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Exchange SMTP and Encryption

I'm having a problem with our new Exchange 2010 server. Everything is working fantastically, except for clients (smart phones and email software) that must use SMTP for outgoing mail.

For example, one users phone won't connect via SMTP. I have the Client Receive Connector setup to use port 587 with TLS encryption but the phone says the server does not support it.

I can't get Outlook or Thunderbird to connect either. I'm at a loss as to what my next step is.

Any further information that's needed from me?
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PeralesAT
Asked:
PeralesAT
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1 Solution
 
Exchange_GeekCommented:
I can't get Outlook or Thunderbird to connect either.

Connect using SMTP, OL / Thunderbird use POP/IMAP to connect to server and use SMTP to send emails, what is it about these two that you are referring to?

Regards,
Exchange_Geek
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PeralesATAuthor Commented:
They claim that the authentication is not supported when they're configured as I specified on the client receive connector.
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Exchange_GeekCommented:
=> What sort of authentication are they expecting - that'll be my next question,
=> Which smart phone are they using?
=> Ports 25 are normally used for sending / receiving emails, how come they're talking about 587?

Regards,
Exchange_Geek
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Todd GerbertIT ConsultantCommented:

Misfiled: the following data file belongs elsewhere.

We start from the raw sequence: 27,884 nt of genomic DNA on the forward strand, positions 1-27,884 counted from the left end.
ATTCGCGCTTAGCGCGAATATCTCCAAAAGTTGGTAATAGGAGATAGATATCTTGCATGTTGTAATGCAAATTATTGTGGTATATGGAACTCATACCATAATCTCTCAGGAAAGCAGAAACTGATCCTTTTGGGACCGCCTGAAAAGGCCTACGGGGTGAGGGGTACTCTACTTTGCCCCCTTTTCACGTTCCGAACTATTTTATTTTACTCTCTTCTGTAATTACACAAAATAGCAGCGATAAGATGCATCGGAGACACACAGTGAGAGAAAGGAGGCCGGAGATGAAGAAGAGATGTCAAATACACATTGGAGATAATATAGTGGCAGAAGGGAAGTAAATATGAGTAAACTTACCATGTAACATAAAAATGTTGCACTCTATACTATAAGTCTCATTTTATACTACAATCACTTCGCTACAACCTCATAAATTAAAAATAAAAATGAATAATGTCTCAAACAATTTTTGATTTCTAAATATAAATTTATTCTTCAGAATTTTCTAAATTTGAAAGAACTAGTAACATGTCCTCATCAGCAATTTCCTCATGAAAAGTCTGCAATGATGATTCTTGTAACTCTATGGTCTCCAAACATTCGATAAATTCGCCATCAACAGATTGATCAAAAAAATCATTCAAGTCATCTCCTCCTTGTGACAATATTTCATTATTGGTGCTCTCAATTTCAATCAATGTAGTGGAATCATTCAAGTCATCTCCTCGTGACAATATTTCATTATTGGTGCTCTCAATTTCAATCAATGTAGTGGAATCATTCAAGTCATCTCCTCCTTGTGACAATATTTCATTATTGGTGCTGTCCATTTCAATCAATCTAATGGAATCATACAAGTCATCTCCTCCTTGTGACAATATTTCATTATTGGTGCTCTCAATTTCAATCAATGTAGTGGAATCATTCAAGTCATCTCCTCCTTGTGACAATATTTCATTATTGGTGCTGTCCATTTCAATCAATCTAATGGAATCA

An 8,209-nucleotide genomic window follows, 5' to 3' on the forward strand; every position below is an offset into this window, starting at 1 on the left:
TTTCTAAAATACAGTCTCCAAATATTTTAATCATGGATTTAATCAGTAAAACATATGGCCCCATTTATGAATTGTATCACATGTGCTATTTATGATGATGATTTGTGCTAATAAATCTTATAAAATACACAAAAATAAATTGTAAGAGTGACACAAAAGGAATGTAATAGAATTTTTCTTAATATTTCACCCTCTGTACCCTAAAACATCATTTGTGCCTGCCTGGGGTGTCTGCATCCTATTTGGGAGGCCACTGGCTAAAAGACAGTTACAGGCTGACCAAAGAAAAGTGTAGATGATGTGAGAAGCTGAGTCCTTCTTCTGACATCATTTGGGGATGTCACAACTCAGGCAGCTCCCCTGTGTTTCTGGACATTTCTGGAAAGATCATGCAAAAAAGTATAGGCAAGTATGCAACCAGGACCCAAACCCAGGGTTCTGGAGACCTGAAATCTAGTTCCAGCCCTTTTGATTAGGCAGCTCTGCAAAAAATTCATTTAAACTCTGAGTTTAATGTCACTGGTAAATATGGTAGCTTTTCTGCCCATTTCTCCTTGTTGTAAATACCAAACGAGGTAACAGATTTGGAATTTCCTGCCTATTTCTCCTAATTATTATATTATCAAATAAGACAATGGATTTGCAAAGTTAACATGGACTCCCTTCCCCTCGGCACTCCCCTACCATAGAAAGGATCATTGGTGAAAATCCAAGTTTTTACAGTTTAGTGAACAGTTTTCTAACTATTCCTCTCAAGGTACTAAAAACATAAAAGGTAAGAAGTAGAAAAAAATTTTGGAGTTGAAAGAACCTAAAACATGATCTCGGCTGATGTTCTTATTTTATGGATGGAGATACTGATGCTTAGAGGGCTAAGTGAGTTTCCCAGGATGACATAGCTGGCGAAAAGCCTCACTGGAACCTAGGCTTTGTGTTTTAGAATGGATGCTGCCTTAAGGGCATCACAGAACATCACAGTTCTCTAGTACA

Port 587 is commonly used for secure SMTP, and has been designated as such by the Internet Assigned Numbers Authority (www.iana.org, www.wikipedia.org).

Have your receive connectors been setup to listen on port 587? And TLS is enabled?

Exchange 2010 Receive Connector - Network Settings
Exchange 2010 Receive Connector - Authentication SettingsIANA-TCP-UDP-Port-Number-Assignm.txt
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Jamie McKillopCommented:
Hello,

Are you using a self-signed certificate? If so, that certificate would need to be imported into all your devices. If you are using a self-signed cert, you should purchase and switch to a commerical certificate.

JJ
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PeralesATAuthor Commented:
Thanks for the replies guys. Using a Comodo SSL cert. And yes the connector is listening on port 587 with TLS turned on. I even made sure it was allowed through the firewall.
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Todd GerbertIT ConsultantCommented:
And the various e-mail clients have been specifically setup to connect to the SMTP server on port 587? By default, clients might only try port 25 until you specifically tell them to use 587.

You've verified there are no DNS issues - clients are obtaining the correct IP address for the server?

You can telnet to the servers private IP address on port 587 from a workstation on your network, and you can telnet to the server public IP address on port 587 from a computer outside of your organization?

Do you use Outlook Web Access, ActiveSync or Outlook Anywhere?
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Svet PaperovIT ManagerCommented:
Which security mechanisms are enabled in the authentication tab on the connector that listens on port 587?

Also, do you have some kind on smtps inspection on the perimeter firewall?
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Exchange_GeekCommented:
@tgerbert My friend, I've never heard smart phones asking for authentication for SMTP on SMTPS - for this reason my question was to understand the authentication. Every person on EE who knows Exchange knows the importance and a simple Google search would be enough to understand what is 587 used for.